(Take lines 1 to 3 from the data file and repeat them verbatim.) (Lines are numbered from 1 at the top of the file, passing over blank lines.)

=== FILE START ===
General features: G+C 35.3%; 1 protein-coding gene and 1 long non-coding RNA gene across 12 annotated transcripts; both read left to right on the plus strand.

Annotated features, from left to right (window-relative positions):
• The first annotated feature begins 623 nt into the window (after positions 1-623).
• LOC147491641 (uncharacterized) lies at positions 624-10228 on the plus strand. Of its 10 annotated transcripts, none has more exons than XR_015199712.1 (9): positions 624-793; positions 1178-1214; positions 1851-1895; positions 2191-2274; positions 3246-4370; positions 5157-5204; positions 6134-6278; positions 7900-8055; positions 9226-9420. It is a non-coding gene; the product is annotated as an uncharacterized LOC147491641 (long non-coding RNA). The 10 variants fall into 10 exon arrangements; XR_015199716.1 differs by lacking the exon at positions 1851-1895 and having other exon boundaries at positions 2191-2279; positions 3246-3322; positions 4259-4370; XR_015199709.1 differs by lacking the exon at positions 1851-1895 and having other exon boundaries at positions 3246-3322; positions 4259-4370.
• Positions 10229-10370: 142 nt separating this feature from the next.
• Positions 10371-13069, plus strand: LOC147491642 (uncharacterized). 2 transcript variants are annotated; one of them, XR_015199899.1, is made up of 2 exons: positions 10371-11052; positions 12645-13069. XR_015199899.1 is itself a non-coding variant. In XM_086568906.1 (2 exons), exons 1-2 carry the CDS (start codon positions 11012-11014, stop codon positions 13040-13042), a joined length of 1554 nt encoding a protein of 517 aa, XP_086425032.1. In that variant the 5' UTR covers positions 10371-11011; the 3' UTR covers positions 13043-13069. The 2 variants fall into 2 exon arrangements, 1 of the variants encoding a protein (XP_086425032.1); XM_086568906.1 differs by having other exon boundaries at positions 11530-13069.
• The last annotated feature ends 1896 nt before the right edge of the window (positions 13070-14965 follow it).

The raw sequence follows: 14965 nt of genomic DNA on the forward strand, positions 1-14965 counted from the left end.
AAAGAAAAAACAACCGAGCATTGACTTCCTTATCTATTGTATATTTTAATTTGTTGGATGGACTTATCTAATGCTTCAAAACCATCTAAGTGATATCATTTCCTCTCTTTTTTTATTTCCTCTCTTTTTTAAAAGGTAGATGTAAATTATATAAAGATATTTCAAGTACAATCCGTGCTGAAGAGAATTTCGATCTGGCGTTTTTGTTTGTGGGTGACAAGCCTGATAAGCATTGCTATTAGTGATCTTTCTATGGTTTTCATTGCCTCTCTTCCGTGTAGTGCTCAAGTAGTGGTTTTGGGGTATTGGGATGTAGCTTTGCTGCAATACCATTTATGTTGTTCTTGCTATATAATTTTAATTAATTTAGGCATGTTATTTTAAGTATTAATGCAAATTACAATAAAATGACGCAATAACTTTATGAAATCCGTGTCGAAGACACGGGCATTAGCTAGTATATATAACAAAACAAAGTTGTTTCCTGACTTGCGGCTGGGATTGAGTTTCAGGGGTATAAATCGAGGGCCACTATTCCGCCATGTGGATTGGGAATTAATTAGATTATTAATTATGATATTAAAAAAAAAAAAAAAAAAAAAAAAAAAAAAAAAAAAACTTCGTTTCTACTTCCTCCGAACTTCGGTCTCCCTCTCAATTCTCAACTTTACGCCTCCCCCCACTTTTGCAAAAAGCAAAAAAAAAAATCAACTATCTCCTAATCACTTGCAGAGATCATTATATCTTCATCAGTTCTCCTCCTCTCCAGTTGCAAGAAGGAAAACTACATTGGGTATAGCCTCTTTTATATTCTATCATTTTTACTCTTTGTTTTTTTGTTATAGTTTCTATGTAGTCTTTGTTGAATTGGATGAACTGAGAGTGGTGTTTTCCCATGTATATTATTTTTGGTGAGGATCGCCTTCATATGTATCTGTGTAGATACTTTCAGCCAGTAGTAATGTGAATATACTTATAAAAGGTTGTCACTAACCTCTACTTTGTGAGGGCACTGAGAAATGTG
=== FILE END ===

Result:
General features: G+C 35.3%; 1 protein-coding gene and 1 long non-coding RNA gene across 12 annotated transcripts; both read left to right on the plus strand.

Annotated features, from left to right (window-relative positions):
• The first annotated feature begins 623 nt into the window (after positions 1-623).